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Boogs34 wrote:
This is ridiculous. These teams are getting punished for following the cap rules of 2010 and retroactively being punished for doing nothing wrong.



Umm, guess you didn't read anything above :-k

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PostPosted: Mon 03.12.2012, 19:44 
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jamcutpost wrote:
Before we start lynching Goodell or make effigies of him:

Albert Breer wrote:
Quote:
"The Management Council Executive Committee determined that the contract practices of a small number of clubs during the 2010 league year created an unacceptable risk to future competitive balance, particularly in light of the relatively modest salary cap growth projected for the new agreement's early years," the NFL said in a statement.

"To remedy these effects and preserve competitive balance throughout the league, the parties to the CBA agreed to adjustments to team salary for the 2012 and 2013 seasons. These agreed-upon adjustments were structured in a manner that will not affect the salary cap or player spending on a league-wide basis."


The competition committee would not give final approval of the new adjusted salary cap number for the 2012 season until this matter was taken care of. The union pushed to make sure the pool would not shrink, so it was decided that the savings from the Redskins' and Cowboys' infractions would go back in the pool, and be split among the 28 abiding teams.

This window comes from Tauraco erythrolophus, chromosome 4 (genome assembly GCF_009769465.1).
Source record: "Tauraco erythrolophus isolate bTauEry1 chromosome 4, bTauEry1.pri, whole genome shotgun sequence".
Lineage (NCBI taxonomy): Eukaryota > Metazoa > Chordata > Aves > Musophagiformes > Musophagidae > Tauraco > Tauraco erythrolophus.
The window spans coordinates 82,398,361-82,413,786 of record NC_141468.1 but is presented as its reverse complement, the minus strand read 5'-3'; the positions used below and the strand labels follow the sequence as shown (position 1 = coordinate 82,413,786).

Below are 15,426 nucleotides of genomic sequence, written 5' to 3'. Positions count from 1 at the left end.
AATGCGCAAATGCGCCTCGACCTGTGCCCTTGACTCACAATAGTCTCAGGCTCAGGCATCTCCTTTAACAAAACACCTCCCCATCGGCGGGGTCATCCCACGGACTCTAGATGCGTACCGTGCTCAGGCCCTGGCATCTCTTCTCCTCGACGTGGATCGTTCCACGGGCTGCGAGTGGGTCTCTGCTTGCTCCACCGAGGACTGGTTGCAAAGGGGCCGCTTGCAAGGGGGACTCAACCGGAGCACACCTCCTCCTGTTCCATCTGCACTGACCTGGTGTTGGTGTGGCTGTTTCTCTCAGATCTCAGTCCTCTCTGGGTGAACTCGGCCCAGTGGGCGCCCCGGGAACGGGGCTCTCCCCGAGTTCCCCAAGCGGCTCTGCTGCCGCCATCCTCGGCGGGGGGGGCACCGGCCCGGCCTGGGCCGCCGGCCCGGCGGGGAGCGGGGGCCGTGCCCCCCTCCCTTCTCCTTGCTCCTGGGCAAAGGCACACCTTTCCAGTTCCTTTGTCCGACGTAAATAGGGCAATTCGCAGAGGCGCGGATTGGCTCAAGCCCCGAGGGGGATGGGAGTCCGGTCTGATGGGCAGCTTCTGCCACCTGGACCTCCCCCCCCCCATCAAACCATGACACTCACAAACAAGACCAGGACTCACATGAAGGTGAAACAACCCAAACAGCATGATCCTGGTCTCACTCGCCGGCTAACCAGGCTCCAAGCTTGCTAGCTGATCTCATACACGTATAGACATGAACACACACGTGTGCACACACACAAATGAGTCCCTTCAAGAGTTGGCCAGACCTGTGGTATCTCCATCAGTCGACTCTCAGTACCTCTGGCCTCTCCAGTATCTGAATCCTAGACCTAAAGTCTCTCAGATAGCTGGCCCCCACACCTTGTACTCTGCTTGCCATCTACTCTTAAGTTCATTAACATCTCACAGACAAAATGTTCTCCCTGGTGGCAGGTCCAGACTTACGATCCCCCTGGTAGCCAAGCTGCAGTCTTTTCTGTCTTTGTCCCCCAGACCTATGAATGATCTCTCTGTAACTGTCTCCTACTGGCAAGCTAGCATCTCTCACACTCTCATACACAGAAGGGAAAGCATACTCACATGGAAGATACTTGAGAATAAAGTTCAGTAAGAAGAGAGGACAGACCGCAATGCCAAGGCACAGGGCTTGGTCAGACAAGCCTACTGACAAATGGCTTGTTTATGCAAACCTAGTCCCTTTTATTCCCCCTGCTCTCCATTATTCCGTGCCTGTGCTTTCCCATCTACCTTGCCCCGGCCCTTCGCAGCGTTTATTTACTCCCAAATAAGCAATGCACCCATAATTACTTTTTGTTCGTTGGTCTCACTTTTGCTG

NFL Management Council Executive Committee (2010 when it happened): Richardson (Panthers), Bowlen (Broncos), Jones (Cowboys), Kraft (Patriots), Clark Hunt (Chiefs), Mike Brown (Bengals), Bill Ford Jr. (Lions), John Mara (Giants), Art Rooney II (Steelers), Mark Murphy (Packers), Michael Bidwell (Cardinals)

NFL Competition Commitee: Rich McKay (Chair, Falcons), John Mara (Giants), Ozzie Newsome (Ravens), Stephen Jones (Cowboys), Rick Smith (Texans), Marvin Lewis (Bengals), Mark Murphy (Packers), Ken Whisenhunt (Cardinals)

Theres been a few changes and a few seats swapped over in both commitees between 2010 and 2011 - but sounds like its the owners and the NFLPA (or whatever they want to call it) that have decided this

endzoneview wrote:
Full article here:

http://www.nfl.com/news/story/09000d5d8 ... line_stack
Quote:

Prior to the uncapped year, the competition committee warned teams that punishment would be levied for taking advantage of the circumstances. The Redskins and Cowboys were the most egregious offenders, as they dumped huge base salaries to players such as DeAngelo Hall, Albert Haynesworth and Miles Austin into the 2010 season in order to get the big numbers in those deals off the books while there was no cap.

The Oakland Raiders and New Orleans Saints took advantage on a more marginal level, in terms of front-loading contracts.